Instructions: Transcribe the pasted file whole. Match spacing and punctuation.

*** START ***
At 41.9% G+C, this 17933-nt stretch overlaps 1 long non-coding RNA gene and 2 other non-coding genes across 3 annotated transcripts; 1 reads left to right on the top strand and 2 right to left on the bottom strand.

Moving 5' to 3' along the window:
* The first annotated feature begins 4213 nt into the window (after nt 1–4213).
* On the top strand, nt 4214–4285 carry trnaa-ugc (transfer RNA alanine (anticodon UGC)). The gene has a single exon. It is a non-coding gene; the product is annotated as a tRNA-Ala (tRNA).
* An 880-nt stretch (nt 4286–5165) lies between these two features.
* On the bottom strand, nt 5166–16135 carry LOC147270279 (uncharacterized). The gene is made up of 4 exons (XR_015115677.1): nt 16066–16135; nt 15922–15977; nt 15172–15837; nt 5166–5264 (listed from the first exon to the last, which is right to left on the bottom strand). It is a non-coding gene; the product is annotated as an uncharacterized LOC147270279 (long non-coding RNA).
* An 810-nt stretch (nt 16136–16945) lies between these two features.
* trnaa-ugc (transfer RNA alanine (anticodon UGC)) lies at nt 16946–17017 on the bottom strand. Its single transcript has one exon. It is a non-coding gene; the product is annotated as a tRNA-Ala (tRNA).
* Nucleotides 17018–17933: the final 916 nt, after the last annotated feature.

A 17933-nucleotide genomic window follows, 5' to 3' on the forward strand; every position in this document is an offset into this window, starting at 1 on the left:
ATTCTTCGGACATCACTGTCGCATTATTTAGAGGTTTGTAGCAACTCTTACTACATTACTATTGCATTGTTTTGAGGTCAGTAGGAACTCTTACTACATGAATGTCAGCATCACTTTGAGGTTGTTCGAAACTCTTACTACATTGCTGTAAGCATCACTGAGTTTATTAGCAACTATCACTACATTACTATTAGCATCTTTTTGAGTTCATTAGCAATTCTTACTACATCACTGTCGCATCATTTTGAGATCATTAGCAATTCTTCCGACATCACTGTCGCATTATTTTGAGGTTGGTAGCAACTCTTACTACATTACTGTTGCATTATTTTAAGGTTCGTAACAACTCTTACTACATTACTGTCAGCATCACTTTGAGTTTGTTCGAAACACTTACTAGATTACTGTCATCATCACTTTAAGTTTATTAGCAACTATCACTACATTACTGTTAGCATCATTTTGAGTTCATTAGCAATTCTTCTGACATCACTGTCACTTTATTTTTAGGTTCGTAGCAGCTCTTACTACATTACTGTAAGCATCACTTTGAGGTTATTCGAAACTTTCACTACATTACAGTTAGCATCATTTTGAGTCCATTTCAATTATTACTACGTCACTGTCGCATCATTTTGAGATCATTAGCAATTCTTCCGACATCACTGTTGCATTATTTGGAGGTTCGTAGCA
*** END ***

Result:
At 41.9% G+C, this 17933-nt stretch overlaps 1 long non-coding RNA gene and 2 other non-coding genes across 3 annotated transcripts; 1 reads left to right on the top strand and 2 right to left on the bottom strand.

Moving 5' to 3' along the window:
* The first annotated feature begins 4213 nt into the window (after nt 1–4213).
* On the top strand, nt 4214–4285 carry trnaa-ugc (transfer RNA alanine (anticodon UGC)). The gene has a single exon. It is a non-coding gene; the product is annotated as a tRNA-Ala (tRNA).
* An 880-nt stretch (nt 4286–5165) lies between these two features.
* On the bottom strand, nt 5166–16135 carry LOC147270279 (uncharacterized). The gene is made up of 4 exons (XR_015115677.1): nt 16066–16135; nt 15922–15977; nt 15172–15837; nt 5166–5264 (listed from the first exon to the last, which is right to left on the bottom strand). It is a non-coding gene; the product is annotated as an uncharacterized LOC147270279 (long non-coding RNA).
* An 810-nt stretch (nt 16136–16945) lies between these two features.
* trnaa-ugc (transfer RNA alanine (anticodon UGC)) lies at nt 16946–17017 on the bottom strand. Its single transcript has one exon. It is a non-coding gene; the product is annotated as a tRNA-Ala (tRNA).
* Nucleotides 17018–17933: the final 916 nt, after the last annotated feature.

A 17933-nucleotide genomic window follows, 5' to 3' on the forward strand; every position in this document is an offset into this window, starting at 1 on the left:
ATTCTTCGGACATCACTGTCGCATTATTTAGAGGTTTGTAGCAACTCTTACTACATTACTATTGCATTGTTTTGAGGTCAGTAGGAACTCTTACTACATGAATGTCAGCATCACTTTGAGGTTGTTCGAAACTCTTACTACATTGCTGTAAGCATCACTGAGTTTATTAGCAACTATCACTACATTACTATTAGCATCTTTTTGAGTTCATTAGCAATTCTTACTACATCACTGTCGCATCATTTTGAGATCATTAGCAATTCTTCCGACATCACTGTCGCATTATTTTGAGGTTGGTAGCAACTCTTACTACATTACTGTTGCATTATTTTAAGGTTCGTAACAACTCTTACTACATTACTGTCAGCATCACTTTGAGTTTGTTCGAAACACTTACTAGATTACTGTCATCATCACTTTAAGTTTATTAGCAACTATCACTACATTACTGTTAGCATCATTTTGAGTTCATTAGCAATTCTTCTGACATCACTGTCACTTTATTTTTAGGTTCGTAGCAGCTCTTACTACATTACTGTAAGCATCACTTTGAGGTTATTCGAAACTTTCACTACATTACAGTTAGCATCATTTTGAGTCCATTTCAATTATTACTACGTCACTGTCGCATCATTTTGAGATCATTAGCAATTCTTCCGACATCACTGTTGCATTATTTGGAGGTTCGTAGCA